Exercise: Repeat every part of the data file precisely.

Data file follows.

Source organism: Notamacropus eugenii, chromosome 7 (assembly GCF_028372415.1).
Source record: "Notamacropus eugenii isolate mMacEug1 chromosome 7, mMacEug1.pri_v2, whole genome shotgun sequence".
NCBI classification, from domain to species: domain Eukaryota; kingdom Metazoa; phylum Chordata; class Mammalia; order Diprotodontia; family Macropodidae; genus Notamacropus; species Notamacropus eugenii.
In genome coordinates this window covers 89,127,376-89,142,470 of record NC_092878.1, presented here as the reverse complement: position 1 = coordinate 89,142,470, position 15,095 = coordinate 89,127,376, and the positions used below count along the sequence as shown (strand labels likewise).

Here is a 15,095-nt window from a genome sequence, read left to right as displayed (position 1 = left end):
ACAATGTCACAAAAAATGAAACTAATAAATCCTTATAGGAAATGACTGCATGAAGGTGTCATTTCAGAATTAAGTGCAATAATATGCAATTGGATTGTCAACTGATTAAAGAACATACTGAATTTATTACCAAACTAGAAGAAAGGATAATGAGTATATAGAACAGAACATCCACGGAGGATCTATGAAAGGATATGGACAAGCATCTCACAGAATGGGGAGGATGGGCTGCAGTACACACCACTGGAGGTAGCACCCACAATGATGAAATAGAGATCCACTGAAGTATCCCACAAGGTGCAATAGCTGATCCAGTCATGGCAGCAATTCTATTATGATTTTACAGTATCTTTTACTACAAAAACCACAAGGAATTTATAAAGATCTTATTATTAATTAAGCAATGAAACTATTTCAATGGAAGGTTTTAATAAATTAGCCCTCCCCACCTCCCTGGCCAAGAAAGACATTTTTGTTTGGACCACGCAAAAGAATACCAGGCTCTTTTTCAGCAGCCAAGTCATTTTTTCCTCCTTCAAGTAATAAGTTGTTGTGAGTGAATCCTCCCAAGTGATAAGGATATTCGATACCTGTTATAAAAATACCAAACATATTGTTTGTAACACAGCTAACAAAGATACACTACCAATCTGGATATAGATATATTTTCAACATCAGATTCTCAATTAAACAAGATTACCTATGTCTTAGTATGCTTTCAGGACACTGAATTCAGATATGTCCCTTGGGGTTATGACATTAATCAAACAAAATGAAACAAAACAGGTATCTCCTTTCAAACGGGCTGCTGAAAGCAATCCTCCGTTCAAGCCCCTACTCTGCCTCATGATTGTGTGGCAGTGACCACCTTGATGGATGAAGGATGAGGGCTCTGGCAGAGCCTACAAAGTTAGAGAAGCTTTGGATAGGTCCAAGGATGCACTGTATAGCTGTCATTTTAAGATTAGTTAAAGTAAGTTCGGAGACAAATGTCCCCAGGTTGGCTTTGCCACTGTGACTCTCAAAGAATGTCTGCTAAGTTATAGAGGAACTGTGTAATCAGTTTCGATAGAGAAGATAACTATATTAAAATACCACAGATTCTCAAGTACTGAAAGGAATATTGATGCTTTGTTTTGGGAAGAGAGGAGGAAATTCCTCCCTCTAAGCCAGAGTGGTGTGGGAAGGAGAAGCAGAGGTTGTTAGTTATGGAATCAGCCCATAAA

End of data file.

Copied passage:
Source organism: Notamacropus eugenii, chromosome 7 (assembly GCF_028372415.1).
Source record: "Notamacropus eugenii isolate mMacEug1 chromosome 7, mMacEug1.pri_v2, whole genome shotgun sequence".
NCBI classification, from domain to species: domain Eukaryota; kingdom Metazoa; phylum Chordata; class Mammalia; order Diprotodontia; family Macropodidae; genus Notamacropus; species Notamacropus eugenii.
In genome coordinates this window covers 89,127,376-89,142,470 of record NC_092878.1, presented here as the reverse complement: position 1 = coordinate 89,142,470, position 15,095 = coordinate 89,127,376, and the positions used below count along the sequence as shown (strand labels likewise).

Here is a 15,095-nt window from a genome sequence, read left to right as displayed (position 1 = left end):
ACAATGTCACAAAAAATGAAACTAATAAATCCTTATAGGAAATGACTGCATGAAGGTGTCATTTCAGAATTAAGTGCAATAATATGCAATTGGATTGTCAACTGATTAAAGAACATACTGAATTTATTACCAAACTAGAAGAAAGGATAATGAGTATATAGAACAGAACATCCACGGAGGATCTATGAAAGGATATGGACAAGCATCTCACAGAATGGGGAGGATGGGCTGCAGTACACACCACTGGAGGTAGCACCCACAATGATGAAATAGAGATCCACTGAAGTATCCCACAAGGTGCAATAGCTGATCCAGTCATGGCAGCAATTCTATTATGATTTTACAGTATCTTTTACTACAAAAACCACAAGGAATTTATAAAGATCTTATTATTAATTAAGCAATGAAACTATTTCAATGGAAGGTTTTAATAAATTAGCCCTCCCCACCTCCCTGGCCAAGAAAGACATTTTTGTTTGGACCACGCAAAAGAATACCAGGCTCTTTTTCAGCAGCCAAGTCATTTTTTCCTCCTTCAAGTAATAAGTTGTTGTGAGTGAATCCTCCCAAGTGATAAGGATATTCGATACCTGTTATAAAAATACCAAACATATTGTTTGTAACACAGCTAACAAAGATACACTACCAATCTGGATATAGATATATTTTCAACATCAGATTCTCAATTAAACAAGATTACCTATGTCTTAGTATGCTTTCAGGACACTGAATTCAGATATGTCCCTTGGGGTTATGACATTAATCAAACAAAATGAAACAAAACAGGTATCTCCTTTCAAACGGGCTGCTGAAAGCAATCCTCCGTTCAAGCCCCTACTCTGCCTCATGATTGTGTGGCAGTGACCACCTTGATGGATGAAGGATGAGGGCTCTGGCAGAGCCTACAAAGTTAGAGAAGCTTTGGATAGGTCCAAGGATGCACTGTATAGCTGTCATTTTAAGATTAGTTAAAGTAAGTTCGGAGACAAATGTCCCCAGGTTGGCTTTGCCACTGTGACTCTCAAAGAATGTCTGCTAAGTTATAGAGGAACTGTGTAATCAGTTTCGATAGAGAAGATAACTATATTAAAATACCACAGATTCTCAAGTACTGAAAGGAATATTGATGCTTTGTTTTGGGAAGAGAGGAGGAAATTCCTCCCTCTAAGCCAGAGTGGTGTGGGAAGGAGAAGCAGAGGTTGTTAGTTATGGAATCAGCCCATAAA